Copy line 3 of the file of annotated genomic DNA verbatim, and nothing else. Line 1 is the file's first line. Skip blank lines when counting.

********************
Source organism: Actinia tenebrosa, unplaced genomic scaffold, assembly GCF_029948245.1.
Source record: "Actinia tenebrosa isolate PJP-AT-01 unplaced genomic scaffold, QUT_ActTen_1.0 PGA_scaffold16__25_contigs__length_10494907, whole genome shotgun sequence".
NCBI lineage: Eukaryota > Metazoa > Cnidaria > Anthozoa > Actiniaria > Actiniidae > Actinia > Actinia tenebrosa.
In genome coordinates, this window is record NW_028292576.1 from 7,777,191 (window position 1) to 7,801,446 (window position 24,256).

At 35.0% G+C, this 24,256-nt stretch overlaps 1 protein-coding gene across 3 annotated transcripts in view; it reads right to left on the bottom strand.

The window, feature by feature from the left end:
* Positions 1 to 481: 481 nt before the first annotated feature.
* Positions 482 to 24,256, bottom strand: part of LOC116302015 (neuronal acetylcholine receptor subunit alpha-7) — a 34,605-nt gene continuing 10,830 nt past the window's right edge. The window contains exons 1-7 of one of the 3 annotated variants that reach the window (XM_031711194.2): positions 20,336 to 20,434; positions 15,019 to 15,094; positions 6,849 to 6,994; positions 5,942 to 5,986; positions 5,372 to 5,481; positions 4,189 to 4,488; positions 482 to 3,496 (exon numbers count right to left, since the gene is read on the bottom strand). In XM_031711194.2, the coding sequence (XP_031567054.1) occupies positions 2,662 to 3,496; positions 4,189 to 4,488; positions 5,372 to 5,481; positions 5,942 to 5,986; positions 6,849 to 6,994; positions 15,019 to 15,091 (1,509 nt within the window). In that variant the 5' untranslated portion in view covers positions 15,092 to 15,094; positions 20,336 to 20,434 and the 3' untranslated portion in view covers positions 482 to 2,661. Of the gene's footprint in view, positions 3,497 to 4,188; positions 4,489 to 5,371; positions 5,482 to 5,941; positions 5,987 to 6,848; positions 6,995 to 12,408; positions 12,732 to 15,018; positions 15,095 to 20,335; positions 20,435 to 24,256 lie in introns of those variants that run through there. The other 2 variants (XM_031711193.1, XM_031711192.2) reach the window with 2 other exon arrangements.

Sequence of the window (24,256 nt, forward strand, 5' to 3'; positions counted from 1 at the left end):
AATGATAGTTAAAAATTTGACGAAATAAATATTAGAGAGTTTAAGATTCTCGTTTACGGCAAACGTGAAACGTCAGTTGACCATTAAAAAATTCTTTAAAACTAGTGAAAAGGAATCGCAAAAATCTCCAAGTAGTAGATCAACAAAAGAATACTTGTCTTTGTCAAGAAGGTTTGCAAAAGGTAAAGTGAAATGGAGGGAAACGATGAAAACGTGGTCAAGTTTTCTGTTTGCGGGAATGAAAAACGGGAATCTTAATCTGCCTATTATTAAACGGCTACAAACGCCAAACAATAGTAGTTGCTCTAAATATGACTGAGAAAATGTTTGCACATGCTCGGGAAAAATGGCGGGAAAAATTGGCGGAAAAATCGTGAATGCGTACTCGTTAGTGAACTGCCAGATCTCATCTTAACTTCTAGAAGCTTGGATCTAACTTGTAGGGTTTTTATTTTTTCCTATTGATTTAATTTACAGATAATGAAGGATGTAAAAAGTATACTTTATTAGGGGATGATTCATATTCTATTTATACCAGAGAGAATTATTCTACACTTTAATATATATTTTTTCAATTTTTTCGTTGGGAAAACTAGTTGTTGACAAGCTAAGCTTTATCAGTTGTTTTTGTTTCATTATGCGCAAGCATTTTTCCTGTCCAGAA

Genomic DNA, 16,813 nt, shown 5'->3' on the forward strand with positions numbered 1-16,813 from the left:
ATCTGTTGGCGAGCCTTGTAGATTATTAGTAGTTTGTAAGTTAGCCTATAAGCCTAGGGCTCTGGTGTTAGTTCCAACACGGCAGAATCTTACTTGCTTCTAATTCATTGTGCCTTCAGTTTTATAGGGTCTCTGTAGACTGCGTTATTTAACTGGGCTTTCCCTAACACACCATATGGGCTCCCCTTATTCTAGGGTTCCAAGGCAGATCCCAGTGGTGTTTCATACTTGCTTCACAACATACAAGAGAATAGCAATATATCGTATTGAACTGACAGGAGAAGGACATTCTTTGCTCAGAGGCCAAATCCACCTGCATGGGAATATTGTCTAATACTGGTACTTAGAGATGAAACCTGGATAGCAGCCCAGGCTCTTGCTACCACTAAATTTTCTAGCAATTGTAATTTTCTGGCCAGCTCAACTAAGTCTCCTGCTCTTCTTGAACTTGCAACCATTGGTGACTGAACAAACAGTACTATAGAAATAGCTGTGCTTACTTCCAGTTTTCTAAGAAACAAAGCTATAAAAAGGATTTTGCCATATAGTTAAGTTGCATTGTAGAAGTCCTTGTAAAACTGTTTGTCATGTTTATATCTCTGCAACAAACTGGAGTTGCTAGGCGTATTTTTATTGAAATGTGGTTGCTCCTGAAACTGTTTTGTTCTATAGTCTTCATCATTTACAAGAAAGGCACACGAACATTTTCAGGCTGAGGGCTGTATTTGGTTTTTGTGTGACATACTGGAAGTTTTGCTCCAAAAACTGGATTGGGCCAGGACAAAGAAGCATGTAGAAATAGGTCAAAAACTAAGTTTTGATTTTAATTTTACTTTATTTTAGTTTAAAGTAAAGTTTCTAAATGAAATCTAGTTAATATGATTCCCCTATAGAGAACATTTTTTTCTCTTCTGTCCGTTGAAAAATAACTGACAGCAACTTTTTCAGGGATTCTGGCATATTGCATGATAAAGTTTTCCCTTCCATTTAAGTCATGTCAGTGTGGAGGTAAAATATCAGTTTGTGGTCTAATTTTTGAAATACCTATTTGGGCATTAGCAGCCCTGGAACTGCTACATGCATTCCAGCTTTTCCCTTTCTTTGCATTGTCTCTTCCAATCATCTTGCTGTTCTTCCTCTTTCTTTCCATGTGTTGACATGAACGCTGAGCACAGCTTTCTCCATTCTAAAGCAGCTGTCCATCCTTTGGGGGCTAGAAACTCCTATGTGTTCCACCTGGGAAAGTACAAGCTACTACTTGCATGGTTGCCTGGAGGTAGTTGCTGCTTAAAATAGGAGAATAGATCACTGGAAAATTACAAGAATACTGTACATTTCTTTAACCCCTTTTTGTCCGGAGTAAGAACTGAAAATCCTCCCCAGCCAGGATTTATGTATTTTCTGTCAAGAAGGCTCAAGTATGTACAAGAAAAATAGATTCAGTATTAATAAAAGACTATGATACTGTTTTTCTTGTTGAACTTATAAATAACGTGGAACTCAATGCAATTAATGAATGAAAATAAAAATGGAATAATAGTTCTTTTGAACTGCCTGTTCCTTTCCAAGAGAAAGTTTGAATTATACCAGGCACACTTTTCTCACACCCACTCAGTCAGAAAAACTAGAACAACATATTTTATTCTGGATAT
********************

NCBI lineage: Eukaryota > Metazoa > Cnidaria > Anthozoa > Actiniaria > Actiniidae > Actinia > Actinia tenebrosa.